Embracing the Future

New tools and technology complement sound operating strategies.

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Technology plays a big role in the operations and maintenance of our water and wastewater systems. That’s no surprise to the people putting these new tools to work, but the ways in which new technology is used – or bypassed – is very different in utilities across the country.

Middlebury, Vt., profiled in this month’s issue of MSW, provides an interesting look at the dichotomy between the capabilities of new technology and the value of time-tested methods.

The wastewater utility broke new technological ground with the largest ice pigging project of its kind last year. A 12,000-foot force main was obstructed, and traditional pigging presented challenges and potential problems. So the utility turned to a newer technology, pushed it further than it had been pushed before, and ended up with an economical solution.

Yet even as it charts new territory, the staff still trusts in some older methods many utilities are turning away from. While most utilities look at paper maps of their systems with a growing level of scorn, Middlebury still believes in putting paper maps in the hands of its technicians. The utility is working toward mapping all sewer and water assets in its GIS, but Superintendent Bob Wells says with smaller utilities, plain paper maps can still be the most efficient way to access data.

Directly across the country, the water utility in Bend, Ore., relies heavily on GIS data to plan and prioritize its work.

The system is 100 percent GIS mapped, with data fed into the city’s hydraulic modeling system using INFOR, its asset management program. Traditional hydraulic modeling looks at sewer and water operations as static systems. Using sophisticated software, the city has found that comparing hydraulic systems to living organisms provides better modeling and a basis for sound financial planning. The software uses genetic algorithm technology and treats each system component like a strand of DNA. It then finds the most efficient pathways to meet the requirements of the system.

While traditional hydraulic models result in a series of solutions for which engineers must develop a range of costs, Bend’s software system runs potential scenarios and immediately provides capital costs associated with any solution, along with life cycle costs of those solutions. The results add up to big savings.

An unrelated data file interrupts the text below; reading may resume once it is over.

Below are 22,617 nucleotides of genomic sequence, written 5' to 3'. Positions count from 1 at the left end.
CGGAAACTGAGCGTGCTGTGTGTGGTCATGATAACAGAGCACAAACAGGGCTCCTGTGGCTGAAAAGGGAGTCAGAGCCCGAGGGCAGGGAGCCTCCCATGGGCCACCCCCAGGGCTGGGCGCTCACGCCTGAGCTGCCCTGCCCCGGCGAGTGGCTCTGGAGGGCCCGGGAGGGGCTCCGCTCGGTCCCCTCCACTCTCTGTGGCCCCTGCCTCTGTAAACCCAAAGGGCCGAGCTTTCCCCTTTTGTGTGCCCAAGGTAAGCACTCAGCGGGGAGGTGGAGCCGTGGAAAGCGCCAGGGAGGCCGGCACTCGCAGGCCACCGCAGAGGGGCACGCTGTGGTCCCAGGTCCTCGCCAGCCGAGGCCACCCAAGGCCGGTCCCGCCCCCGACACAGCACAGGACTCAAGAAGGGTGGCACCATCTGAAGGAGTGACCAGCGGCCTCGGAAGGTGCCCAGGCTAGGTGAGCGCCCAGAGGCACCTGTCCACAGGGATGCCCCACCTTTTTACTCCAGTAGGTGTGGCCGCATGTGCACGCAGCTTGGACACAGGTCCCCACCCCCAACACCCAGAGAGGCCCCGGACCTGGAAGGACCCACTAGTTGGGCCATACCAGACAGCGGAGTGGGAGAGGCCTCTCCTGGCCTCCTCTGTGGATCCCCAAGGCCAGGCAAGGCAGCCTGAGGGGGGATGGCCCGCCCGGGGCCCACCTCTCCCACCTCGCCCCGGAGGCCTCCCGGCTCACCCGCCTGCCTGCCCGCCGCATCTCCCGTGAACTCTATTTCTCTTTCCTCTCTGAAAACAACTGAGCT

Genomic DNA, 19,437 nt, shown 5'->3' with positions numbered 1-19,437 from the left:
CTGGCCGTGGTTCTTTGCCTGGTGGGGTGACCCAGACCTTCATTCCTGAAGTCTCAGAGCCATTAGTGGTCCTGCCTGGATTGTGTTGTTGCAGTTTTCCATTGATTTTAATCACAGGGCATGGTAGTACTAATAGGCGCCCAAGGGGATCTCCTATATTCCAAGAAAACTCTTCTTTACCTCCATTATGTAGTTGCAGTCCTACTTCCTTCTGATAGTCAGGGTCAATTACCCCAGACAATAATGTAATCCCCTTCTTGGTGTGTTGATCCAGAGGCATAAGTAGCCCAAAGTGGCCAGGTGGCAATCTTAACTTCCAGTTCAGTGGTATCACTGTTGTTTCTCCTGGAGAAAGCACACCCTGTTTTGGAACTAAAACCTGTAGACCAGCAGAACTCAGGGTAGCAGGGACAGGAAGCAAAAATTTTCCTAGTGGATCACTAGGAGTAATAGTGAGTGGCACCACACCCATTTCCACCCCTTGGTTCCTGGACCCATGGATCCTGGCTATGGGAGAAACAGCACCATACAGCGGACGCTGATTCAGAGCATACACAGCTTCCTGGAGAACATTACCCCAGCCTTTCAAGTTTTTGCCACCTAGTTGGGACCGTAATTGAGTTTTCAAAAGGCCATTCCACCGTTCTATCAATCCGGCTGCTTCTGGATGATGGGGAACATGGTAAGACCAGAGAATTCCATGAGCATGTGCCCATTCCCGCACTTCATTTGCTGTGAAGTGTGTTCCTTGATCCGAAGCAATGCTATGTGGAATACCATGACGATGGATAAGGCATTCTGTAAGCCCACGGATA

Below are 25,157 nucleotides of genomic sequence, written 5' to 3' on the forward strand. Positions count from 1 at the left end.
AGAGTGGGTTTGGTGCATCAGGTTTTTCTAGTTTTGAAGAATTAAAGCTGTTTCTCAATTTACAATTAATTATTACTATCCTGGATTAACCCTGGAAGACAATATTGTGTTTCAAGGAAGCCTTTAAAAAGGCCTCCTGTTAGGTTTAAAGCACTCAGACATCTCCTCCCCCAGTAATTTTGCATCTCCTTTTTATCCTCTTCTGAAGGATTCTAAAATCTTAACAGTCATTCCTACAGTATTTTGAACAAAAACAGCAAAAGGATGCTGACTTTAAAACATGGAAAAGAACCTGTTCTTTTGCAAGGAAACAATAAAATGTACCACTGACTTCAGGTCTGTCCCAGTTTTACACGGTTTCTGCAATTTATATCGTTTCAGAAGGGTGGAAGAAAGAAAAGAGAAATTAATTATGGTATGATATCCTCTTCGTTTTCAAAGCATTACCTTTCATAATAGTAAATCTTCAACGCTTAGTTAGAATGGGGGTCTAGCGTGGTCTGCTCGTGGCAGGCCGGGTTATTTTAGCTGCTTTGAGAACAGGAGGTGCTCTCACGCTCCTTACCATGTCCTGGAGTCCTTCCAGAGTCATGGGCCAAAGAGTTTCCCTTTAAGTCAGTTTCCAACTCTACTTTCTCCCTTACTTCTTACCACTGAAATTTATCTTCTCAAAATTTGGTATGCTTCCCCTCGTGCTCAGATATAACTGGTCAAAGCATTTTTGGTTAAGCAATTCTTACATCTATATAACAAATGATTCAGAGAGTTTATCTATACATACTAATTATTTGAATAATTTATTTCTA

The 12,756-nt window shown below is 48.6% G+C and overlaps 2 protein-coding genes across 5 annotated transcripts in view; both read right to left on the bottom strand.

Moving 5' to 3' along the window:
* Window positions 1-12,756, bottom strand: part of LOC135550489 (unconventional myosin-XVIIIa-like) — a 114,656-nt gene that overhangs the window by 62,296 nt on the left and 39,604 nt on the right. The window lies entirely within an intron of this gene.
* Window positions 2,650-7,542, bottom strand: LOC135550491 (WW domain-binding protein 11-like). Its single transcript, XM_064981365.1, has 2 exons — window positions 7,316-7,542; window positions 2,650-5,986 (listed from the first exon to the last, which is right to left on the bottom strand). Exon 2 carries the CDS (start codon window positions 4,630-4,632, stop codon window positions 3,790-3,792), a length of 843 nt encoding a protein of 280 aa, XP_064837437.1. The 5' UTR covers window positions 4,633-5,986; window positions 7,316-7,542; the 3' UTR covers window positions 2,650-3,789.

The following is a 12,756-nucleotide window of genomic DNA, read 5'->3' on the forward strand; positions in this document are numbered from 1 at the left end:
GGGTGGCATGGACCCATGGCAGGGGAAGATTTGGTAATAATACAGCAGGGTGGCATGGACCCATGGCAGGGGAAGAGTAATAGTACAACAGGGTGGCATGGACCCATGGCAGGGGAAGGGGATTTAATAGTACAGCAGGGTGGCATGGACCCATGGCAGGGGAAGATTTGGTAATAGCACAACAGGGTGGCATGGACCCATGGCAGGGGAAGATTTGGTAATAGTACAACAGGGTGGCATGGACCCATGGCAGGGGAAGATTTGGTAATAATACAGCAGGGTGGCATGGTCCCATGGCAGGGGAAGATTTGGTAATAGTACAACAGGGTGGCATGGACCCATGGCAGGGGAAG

The third profile in this month’s issue focuses on the Mesa (Ariz.) Water Resources Department (MWRD). Mesa has used technology to greatly improve its overall efficiency. Treatment plant upgrades, high-efficiency pumps, a SCADA system, CIPP and pipe bursting have all helped push the utility forward.

The MWRD is focused on continuing to improve performance and not just with new technology. One of the ways it does so is through a very traditional means, setting performance metrics. The metrics set very clear goals. Everyone knows what they are, and everyone is held accountable through monthly performance reports.

The MWRD’s results speak for themselves. The utility earned the Gold Award for Exceptional Utility Performance from the Association of Metropolitan Water Agencies in 2013.

All three of these utilities are using new technology to their advantage, but these stories also show the value of some basic, time-honored operating principles. There is no single right answer for every problem, and you need to be open to whatever solution – new or old – will get the job done.

Enjoy this month’s issue.


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